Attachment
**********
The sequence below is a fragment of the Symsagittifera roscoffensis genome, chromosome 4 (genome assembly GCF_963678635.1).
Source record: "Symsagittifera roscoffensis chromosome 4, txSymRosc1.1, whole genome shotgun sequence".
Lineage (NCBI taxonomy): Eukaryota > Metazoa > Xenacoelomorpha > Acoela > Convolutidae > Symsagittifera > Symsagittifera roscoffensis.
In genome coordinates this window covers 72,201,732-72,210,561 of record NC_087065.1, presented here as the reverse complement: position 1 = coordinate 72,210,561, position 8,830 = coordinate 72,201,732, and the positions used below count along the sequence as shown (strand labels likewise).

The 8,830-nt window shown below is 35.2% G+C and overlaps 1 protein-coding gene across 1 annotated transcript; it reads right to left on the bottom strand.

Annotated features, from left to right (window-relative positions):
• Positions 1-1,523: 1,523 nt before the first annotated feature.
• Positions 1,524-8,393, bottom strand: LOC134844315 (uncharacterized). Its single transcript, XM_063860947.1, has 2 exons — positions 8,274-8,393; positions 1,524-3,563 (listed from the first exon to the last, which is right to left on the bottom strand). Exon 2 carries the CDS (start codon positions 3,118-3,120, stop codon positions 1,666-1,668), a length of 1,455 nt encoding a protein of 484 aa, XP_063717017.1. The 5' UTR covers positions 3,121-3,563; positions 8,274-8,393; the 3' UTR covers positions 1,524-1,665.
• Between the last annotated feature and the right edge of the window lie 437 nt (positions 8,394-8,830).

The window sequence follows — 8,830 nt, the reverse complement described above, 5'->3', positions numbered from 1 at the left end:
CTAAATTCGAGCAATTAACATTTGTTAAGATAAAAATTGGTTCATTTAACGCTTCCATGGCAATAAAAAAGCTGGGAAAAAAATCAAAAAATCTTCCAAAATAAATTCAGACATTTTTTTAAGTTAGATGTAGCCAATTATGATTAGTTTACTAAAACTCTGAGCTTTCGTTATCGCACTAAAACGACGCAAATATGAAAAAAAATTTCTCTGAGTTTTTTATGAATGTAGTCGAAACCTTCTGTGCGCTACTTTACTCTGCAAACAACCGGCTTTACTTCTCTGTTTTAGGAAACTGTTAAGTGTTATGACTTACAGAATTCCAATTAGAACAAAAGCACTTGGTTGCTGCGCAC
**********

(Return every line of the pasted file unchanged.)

The sequence below is a fragment of the Symsagittifera roscoffensis genome, chromosome 4 (genome assembly GCF_963678635.1).
Source record: "Symsagittifera roscoffensis chromosome 4, txSymRosc1.1, whole genome shotgun sequence".
Lineage (NCBI taxonomy): Eukaryota > Metazoa > Xenacoelomorpha > Acoela > Convolutidae > Symsagittifera > Symsagittifera roscoffensis.
In genome coordinates this window covers 72,201,732-72,210,561 of record NC_087065.1, presented here as the reverse complement: position 1 = coordinate 72,210,561, position 8,830 = coordinate 72,201,732, and the positions used below count along the sequence as shown (strand labels likewise).

The 8,830-nt window shown below is 35.2% G+C and overlaps 1 protein-coding gene across 1 annotated transcript; it reads right to left on the bottom strand.

Annotated features, from left to right (window-relative positions):
• Positions 1-1,523: 1,523 nt before the first annotated feature.
• Positions 1,524-8,393, bottom strand: LOC134844315 (uncharacterized). Its single transcript, XM_063860947.1, has 2 exons — positions 8,274-8,393; positions 1,524-3,563 (listed from the first exon to the last, which is right to left on the bottom strand). Exon 2 carries the CDS (start codon positions 3,118-3,120, stop codon positions 1,666-1,668), a length of 1,455 nt encoding a protein of 484 aa, XP_063717017.1. The 5' UTR covers positions 3,121-3,563; positions 8,274-8,393; the 3' UTR covers positions 1,524-1,665.
• Between the last annotated feature and the right edge of the window lie 437 nt (positions 8,394-8,830).

The window sequence follows — 8,830 nt, the reverse complement described above, 5'->3', positions numbered from 1 at the left end:
CTAAATTCGAGCAATTAACATTTGTTAAGATAAAAATTGGTTCATTTAACGCTTCCATGGCAATAAAAAAGCTGGGAAAAAAATCAAAAAATCTTCCAAAATAAATTCAGACATTTTTTTAAGTTAGATGTAGCCAATTATGATTAGTTTACTAAAACTCTGAGCTTTCGTTATCGCACTAAAACGACGCAAATATGAAAAAAAATTTCTCTGAGTTTTTTATGAATGTAGTCGAAACCTTCTGTGCGCTACTTTACTCTGCAAACAACCGGCTTTACTTCTCTGTTTTAGGAAACTGTTAAGTGTTATGACTTACAGAATTCCAATTAGAACAAAAGCACTTGGTTGCTGCGCAC